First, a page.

Comment – Nothing can prepare demolition workers for this…

Like many of my fellow countrymen, I awoke this morning to the tragic and terrible news of the fire that engulfed and seemingly destroyed the Grenfell Tower residential block in West London. It is too early to speculate, but news sources suggest there have been multiple fatalities.

It is trite but, having grown up in a tower block myself, I can only imagine the horror of being trapped in a high rise block while it is ablaze. My thoughts go out to all those affected.

My thoughts go out also to any demolition workers that might ultimately find themselves working to make this block safe or – more likely – to demolish it entirely. Initial news reports suggest that there are fears the block might collapse. If that is the case, then demolition crews are likely to be required to attend.

The emergency services are trained to handle disasters and loss of life on this scale. Whilst I have nothing but admiration for those working in the fire and ambulance service, I would imagine that they develop a degree of immunity to such tragedies; that over the course of months and years and multiple accidents and incidents, they learn to cope with the horrors such events present.

Demolition workers have no such protection. Most will – thankfully – work their entire careers without ever encountering a scene like that of Grenfell Tower. Most will never have to work where men, women and children have perished. Most will never have to carry out work that constitutes a form of desecration, constantly in fear and dread of uncovering the undiscovered body of an unfortunate victim.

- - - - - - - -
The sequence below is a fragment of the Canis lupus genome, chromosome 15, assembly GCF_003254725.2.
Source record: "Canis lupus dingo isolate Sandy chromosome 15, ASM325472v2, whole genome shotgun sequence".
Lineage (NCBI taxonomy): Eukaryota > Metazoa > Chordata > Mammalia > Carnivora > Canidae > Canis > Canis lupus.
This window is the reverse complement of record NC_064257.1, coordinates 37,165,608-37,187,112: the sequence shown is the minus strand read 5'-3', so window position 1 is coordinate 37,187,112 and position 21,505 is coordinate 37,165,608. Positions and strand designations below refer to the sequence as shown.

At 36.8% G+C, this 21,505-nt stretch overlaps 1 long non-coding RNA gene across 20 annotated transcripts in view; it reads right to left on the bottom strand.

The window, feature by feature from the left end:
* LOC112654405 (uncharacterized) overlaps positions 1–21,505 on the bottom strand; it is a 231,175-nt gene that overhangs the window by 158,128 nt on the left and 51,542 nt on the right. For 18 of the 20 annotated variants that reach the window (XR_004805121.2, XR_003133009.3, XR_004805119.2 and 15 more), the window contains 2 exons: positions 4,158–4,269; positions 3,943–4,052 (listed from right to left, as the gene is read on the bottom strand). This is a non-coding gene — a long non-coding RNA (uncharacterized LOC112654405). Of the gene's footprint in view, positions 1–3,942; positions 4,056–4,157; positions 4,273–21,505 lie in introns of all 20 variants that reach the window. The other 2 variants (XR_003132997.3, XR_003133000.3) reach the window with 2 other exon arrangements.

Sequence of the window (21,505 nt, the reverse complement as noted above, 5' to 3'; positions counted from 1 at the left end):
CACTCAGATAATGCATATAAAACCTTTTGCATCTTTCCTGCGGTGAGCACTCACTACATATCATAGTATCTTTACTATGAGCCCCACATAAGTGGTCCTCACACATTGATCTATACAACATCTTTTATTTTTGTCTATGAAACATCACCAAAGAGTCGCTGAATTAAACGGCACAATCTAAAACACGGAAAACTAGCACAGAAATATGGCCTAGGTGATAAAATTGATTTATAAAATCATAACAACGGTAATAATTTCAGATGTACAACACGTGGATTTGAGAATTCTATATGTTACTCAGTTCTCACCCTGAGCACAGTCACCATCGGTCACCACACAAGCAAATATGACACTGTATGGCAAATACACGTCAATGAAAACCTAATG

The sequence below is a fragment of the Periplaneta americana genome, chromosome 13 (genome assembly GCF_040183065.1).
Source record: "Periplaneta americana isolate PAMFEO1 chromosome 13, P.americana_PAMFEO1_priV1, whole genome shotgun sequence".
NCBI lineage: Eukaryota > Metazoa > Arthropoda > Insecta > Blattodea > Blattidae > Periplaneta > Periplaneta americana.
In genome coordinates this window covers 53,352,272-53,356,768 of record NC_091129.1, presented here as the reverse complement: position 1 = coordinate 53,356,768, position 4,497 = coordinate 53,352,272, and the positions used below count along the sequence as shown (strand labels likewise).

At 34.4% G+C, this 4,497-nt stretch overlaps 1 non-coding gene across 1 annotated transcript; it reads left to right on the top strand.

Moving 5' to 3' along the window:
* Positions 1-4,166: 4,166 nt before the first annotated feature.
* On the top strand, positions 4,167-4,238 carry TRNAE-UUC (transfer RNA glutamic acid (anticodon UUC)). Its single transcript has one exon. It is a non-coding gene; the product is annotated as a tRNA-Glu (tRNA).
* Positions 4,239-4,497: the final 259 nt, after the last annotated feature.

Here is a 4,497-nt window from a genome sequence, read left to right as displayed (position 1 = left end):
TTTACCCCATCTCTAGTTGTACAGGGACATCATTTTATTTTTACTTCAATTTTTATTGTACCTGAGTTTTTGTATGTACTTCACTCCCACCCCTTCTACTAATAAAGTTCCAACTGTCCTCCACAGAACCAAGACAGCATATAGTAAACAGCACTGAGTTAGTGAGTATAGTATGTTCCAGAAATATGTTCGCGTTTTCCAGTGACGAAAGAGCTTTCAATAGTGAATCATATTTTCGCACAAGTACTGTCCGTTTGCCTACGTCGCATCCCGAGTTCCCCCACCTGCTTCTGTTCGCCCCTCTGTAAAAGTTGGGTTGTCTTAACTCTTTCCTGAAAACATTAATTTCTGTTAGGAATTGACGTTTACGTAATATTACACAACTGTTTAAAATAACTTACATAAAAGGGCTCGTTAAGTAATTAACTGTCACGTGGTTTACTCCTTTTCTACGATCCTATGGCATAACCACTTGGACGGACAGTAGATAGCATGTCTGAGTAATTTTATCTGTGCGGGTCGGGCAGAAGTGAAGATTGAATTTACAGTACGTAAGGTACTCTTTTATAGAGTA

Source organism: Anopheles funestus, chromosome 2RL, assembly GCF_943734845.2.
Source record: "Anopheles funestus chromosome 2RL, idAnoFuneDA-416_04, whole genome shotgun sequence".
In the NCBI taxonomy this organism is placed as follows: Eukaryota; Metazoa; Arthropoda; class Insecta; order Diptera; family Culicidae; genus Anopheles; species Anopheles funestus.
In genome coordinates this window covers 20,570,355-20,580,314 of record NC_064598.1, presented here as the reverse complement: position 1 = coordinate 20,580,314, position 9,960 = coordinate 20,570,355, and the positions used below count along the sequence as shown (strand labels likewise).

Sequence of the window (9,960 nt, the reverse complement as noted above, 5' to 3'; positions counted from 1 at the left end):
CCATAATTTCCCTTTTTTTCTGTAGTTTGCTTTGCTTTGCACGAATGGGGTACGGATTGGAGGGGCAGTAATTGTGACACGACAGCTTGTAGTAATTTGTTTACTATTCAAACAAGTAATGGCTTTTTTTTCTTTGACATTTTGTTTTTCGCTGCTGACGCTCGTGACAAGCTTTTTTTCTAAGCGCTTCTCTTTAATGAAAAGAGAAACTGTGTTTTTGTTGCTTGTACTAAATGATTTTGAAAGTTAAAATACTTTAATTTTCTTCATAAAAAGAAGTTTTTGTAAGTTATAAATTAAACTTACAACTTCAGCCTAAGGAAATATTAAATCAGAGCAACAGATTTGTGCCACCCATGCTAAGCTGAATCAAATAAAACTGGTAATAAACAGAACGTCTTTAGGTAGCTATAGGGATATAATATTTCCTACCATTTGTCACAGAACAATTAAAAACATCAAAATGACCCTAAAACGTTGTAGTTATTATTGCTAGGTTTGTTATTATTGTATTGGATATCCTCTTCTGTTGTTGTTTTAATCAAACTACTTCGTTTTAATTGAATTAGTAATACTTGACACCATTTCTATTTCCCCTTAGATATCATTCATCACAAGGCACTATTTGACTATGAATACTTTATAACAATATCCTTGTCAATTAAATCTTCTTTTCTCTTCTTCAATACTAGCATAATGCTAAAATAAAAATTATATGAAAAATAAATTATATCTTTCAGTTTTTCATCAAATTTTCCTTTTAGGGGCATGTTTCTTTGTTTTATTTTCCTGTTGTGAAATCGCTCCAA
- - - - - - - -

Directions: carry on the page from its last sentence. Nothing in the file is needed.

But some will. And those that do will do so without the cloak of immunity built up by the emergency services. They will do so without specific training on the tragedy of what they might encounter. And they will do so – often – with no form of counselling and support in the aftermath of what must surely be the worst aspect of the demolition trade.

In the event of a disaster such as that at Grenfell Tower, no-one is better equipped to deal with the aftermath than the demolition industry. The industry has the expertise to deal with unstable buildings and structures. It has the equipment required to do so delicately and safely. And it has men and women brave enough to work where others fear to tread.

But it is important that we are mindful of the potential impact that working in such an environment might have on those demolition workers. They are prepared to work anywhere and at any time. But nothing can prepare them for a tragedy such as this.